Microfluidic-based Detection of Chlorine for Future Early Warning of Water Quality Deterioration in Distribution System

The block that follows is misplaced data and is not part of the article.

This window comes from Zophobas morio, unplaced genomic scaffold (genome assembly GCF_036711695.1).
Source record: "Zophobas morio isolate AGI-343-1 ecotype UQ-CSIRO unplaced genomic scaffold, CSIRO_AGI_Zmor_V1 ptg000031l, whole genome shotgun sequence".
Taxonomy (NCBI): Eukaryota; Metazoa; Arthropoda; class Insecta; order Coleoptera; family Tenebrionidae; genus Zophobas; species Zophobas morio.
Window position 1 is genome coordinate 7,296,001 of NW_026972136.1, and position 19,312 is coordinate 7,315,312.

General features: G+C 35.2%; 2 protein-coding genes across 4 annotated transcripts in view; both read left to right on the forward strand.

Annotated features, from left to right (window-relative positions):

Quality of drinking water is important to our health and well-being. Water quality monitoring outside the laboratory aims to obtain qualitative information on the physical, chemical, and biological characteristics of a water body. The traditional method of taking samples periodically is not only a cost intensive process, but one that takes snap shots only, with big unobserved periods in between. Our long-term aim is to design a cost-effective and scalable solution for water quality monitoring within the network and at point-of-consumption like main connection to consumer location, to detect quality deterioration through trending. As part of our aim, research in this internship will be conducted to investigate a reagent-free, economical and robust sensing method for free chlorine using microfluidics. A microfluidic double-bridge sensor for free chlorine detection within the range of less than 10 ppm will be developed. Sensor parameters and optimization will be investigated and the effects of bridge diameter, channel width and distance between bridges on sensor sensitivity and limit of detection will be evaluated. Finally, a field study will be done and the critical parameters for integrating the sensor into the measurement module will be determined.